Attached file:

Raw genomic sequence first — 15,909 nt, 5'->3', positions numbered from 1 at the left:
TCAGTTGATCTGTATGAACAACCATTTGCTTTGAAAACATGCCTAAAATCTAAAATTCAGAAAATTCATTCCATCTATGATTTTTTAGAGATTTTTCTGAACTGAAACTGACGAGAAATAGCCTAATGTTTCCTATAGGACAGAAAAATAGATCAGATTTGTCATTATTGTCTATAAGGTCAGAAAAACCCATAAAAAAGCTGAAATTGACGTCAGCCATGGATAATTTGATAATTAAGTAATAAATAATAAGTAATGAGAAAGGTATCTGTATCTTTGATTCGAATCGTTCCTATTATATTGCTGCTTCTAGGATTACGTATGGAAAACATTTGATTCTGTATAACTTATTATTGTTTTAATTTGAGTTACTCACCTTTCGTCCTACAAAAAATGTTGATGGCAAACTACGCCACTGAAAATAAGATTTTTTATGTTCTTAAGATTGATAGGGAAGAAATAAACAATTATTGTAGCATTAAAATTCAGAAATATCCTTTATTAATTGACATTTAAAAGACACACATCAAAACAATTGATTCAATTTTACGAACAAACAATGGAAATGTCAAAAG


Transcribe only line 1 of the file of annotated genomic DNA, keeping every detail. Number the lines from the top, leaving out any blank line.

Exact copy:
Raw genomic sequence first — 15,909 nt, 5'->3', positions numbered from 1 at the left: